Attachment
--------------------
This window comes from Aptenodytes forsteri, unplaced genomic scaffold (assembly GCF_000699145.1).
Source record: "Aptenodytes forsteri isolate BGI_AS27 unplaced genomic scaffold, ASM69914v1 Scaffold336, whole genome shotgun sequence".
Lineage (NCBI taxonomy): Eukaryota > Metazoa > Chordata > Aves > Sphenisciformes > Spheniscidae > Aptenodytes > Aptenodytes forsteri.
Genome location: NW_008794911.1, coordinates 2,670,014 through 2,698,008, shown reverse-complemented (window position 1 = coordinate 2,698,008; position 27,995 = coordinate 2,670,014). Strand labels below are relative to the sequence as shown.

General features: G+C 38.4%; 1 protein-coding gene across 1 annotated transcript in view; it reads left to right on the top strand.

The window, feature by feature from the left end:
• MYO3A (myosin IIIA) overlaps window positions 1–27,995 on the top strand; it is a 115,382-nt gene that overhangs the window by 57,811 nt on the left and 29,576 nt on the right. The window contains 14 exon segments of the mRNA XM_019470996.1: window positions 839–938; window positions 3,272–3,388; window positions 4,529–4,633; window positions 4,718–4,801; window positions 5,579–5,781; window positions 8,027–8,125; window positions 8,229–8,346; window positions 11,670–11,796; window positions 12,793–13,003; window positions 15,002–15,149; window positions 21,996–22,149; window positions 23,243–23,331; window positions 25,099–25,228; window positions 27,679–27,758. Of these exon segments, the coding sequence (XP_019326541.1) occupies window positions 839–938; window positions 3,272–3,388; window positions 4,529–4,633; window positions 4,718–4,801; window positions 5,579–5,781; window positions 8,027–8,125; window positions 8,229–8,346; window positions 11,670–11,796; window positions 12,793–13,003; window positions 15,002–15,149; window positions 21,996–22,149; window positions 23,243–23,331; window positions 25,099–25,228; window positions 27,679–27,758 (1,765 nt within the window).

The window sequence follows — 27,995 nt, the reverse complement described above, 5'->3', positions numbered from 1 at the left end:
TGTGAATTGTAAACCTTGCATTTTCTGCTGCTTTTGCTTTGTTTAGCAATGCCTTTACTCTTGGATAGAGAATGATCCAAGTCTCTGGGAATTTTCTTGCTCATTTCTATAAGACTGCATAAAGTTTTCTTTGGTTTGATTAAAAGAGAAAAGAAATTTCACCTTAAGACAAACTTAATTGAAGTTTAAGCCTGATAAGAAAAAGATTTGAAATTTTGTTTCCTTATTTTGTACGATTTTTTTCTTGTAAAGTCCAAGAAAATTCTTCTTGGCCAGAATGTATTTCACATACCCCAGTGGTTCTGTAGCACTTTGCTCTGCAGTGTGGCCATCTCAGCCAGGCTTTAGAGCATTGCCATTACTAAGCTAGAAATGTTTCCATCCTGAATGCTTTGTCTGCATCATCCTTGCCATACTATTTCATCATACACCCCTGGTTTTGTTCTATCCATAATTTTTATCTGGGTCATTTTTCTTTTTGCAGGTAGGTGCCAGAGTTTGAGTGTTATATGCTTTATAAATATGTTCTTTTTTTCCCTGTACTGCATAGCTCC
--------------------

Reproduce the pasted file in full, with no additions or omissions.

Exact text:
This window comes from Aptenodytes forsteri, unplaced genomic scaffold (assembly GCF_000699145.1).
Source record: "Aptenodytes forsteri isolate BGI_AS27 unplaced genomic scaffold, ASM69914v1 Scaffold336, whole genome shotgun sequence".
Lineage (NCBI taxonomy): Eukaryota > Metazoa > Chordata > Aves > Sphenisciformes > Spheniscidae > Aptenodytes > Aptenodytes forsteri.
Genome location: NW_008794911.1, coordinates 2,670,014 through 2,698,008, shown reverse-complemented (window position 1 = coordinate 2,698,008; position 27,995 = coordinate 2,670,014). Strand labels below are relative to the sequence as shown.

General features: G+C 38.4%; 1 protein-coding gene across 1 annotated transcript in view; it reads left to right on the top strand.

The window, feature by feature from the left end:
• MYO3A (myosin IIIA) overlaps window positions 1–27,995 on the top strand; it is a 115,382-nt gene that overhangs the window by 57,811 nt on the left and 29,576 nt on the right. The window contains 14 exon segments of the mRNA XM_019470996.1: window positions 839–938; window positions 3,272–3,388; window positions 4,529–4,633; window positions 4,718–4,801; window positions 5,579–5,781; window positions 8,027–8,125; window positions 8,229–8,346; window positions 11,670–11,796; window positions 12,793–13,003; window positions 15,002–15,149; window positions 21,996–22,149; window positions 23,243–23,331; window positions 25,099–25,228; window positions 27,679–27,758. Of these exon segments, the coding sequence (XP_019326541.1) occupies window positions 839–938; window positions 3,272–3,388; window positions 4,529–4,633; window positions 4,718–4,801; window positions 5,579–5,781; window positions 8,027–8,125; window positions 8,229–8,346; window positions 11,670–11,796; window positions 12,793–13,003; window positions 15,002–15,149; window positions 21,996–22,149; window positions 23,243–23,331; window positions 25,099–25,228; window positions 27,679–27,758 (1,765 nt within the window).

The window sequence follows — 27,995 nt, the reverse complement described above, 5'->3', positions numbered from 1 at the left end:
TGTGAATTGTAAACCTTGCATTTTCTGCTGCTTTTGCTTTGTTTAGCAATGCCTTTACTCTTGGATAGAGAATGATCCAAGTCTCTGGGAATTTTCTTGCTCATTTCTATAAGACTGCATAAAGTTTTCTTTGGTTTGATTAAAAGAGAAAAGAAATTTCACCTTAAGACAAACTTAATTGAAGTTTAAGCCTGATAAGAAAAAGATTTGAAATTTTGTTTCCTTATTTTGTACGATTTTTTTCTTGTAAAGTCCAAGAAAATTCTTCTTGGCCAGAATGTATTTCACATACCCCAGTGGTTCTGTAGCACTTTGCTCTGCAGTGTGGCCATCTCAGCCAGGCTTTAGAGCATTGCCATTACTAAGCTAGAAATGTTTCCATCCTGAATGCTTTGTCTGCATCATCCTTGCCATACTATTTCATCATACACCCCTGGTTTTGTTCTATCCATAATTTTTATCTGGGTCATTTTTCTTTTTGCAGGTAGGTGCCAGAGTTTGAGTGTTATATGCTTTATAAATATGTTCTTTTTTTCCCTGTACTGCATAGCTCC